My friend and colleague, Paull Tickner, recommended Chipping Campden (or "Campden" as the locals say) as an excellent home base for touring the Cotswolds. And since he is an award-winnning specialty UK tour operator plus a travel writer for "Niche Britain" ; "Britain Insider" and "Special Interest Britain" - and he also happens to live in Campden - who am I to argue? And of course, he was right.
We checked into Kiftsgate Cottage at the Cotswold House Hotel (www.cotswoldhouse.com), a beautiful Regency Grade II listed townhouse surrounded by a lovely English garden, in the heart of the village, across from the Market Hall - circa 1627.
We spent our first two days walking and exploring this ancient market town. (A typical English market town has a population of up to 5,000 and dates back to medieval times when the town was legally allowed to sell and/or barter produce and livestock - from neighboring hamlets and villages - inside their official market hall.)
There was so much to see and do in and around Campden, and lucky for us, we had Paull leading the way.
It honestly looks as though time has stood still, especially taking in the architecture of the buildings, as you walk along High Street.
Some of the highlights easily explored by foot include -
*Grevel House - the oldest house in Campden, built in 1367.
*St. James Church - a landmark for miles and considered one of the finest churches in the Cotswolds. Both Chipping Campden and the church were built by wool wealth and if you lift up the heavy wool carpeting by the alter you will see that the great wool merchants tombstones pave the floor.
*Old Silk Mill - filled with talented and creative artisans, jewelers and craftsmen who still follow the ideals of the famous 1902 "Arts and Crafts" movement to the Cotswolds.
*Eight Bells Pub - a 14th century inn serving good pub food and drink. Packed with friendly (and chatty) locals enjoying a pint - or two.
*The Almhouses - Built in 1612 to house 6 poor men and 6 poor women. To this day they are still used by 12 retirees from Campden.
Just a short drive from Campden will take you to -
*Kiftsgate Court Gardens - Since 1918, three generations of women gardeners have made Kiftsgate their family home and an award-winning garden estate. (www.kiftsgate.co.uk)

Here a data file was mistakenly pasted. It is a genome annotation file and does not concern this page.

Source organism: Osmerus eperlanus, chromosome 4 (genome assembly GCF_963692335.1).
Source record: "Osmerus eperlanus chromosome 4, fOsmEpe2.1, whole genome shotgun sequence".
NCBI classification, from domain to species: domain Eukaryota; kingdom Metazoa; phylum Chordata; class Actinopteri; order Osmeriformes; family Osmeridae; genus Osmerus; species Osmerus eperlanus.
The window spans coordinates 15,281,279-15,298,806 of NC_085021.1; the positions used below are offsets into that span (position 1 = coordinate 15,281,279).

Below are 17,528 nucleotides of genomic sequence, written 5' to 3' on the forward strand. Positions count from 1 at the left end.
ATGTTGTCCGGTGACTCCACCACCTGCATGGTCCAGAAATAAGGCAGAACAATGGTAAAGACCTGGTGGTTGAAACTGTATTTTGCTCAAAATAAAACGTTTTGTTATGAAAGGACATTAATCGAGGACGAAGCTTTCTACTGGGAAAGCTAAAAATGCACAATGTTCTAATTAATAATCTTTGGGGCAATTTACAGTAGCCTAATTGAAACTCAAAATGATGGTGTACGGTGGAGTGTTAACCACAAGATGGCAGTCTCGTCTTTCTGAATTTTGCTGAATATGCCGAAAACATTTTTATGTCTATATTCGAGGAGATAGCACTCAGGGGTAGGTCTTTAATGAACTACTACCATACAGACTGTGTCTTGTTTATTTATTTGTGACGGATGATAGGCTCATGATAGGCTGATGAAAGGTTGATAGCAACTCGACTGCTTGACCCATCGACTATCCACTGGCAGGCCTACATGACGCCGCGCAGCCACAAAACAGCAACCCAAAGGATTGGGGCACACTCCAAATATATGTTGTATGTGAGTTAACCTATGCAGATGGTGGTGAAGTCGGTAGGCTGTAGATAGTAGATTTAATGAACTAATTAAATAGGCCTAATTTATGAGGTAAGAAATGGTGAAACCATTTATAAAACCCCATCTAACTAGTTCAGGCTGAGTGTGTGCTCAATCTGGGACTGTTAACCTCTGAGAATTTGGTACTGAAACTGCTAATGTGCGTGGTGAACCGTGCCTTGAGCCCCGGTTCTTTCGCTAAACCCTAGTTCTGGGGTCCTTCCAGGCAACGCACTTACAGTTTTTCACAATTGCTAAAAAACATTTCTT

*Hidcote Manor Garden - If you like gardens, you'll love Hidcote. Considered one of England's best and a "Arts and Crafts" garden masterpiece operated by the National Trust. ( And to think, it all began in the early 1900's when an American mother, Gertrude Johnston and her son, Lawrence came to live in Britain and purchased the Hidcote Manor Estate.) (www.nationaltrust.org.uk/hidcote)
*The Pudding Club - popular "meetings" are held weekly when seven traditional puddings are eaten to find the "Pudding of the Night" at the Three Ways House hotel in Mickleton. (www.puddingclub.com)
*Sudeley Castle - A glorious castle filled with national and private treasures boasting a thousand years of English history. Once home to Queen Katherine Parr, the last and surviving wife of King Henry VIII and since 1969, ancestral home to American born, Lady Ashcombe. (My greatest suprise was our unexpected, fascinating and exclusive "sit down and tea" with Lady Ashcombe in her private "apartment" within the massive castle.) (www.sudeleycastle.co.uk)
Since Paull is a British tourism expert, I had the opportunity to ask him a few questions -
Q - What do most visitors to the Cotswolds want to experience?
A - During their stay, visitors want to discover something that makes England tick. The spectacular scenery, the villages, the castles, the walking paths - and a "quieter" way of life. Going to a market town pub, meeting and talking with the locals over a pint. Stopping for tea and just taking it all in.
Q - Is there an "official" Cotswold beverage or food that a visitor must try?
A - You must sample Gloucester cheese, "Old Spot" pork , local trout and Donnington Ales. Local produce is always excellent and enhanced by a game of Skittles with the proceedings to begin with a pint of real ale that's been locally brewed.
Q - I know the Cotswolds offer many things to many people (gardens, history, scenic walks) - how does one find out about tours that may be of specific interest to them?
A - Cotswolds accommodations (such as your lovely Cotswold House Hotel) and food quality is high and the Cotswolds is a cast iron "world-standard" attraction/destination along with Tuscany, the Hamptons or the South of France. It rarely disappoints and holiday time is so precious. For a closer look, check out http://www.cotswolds.com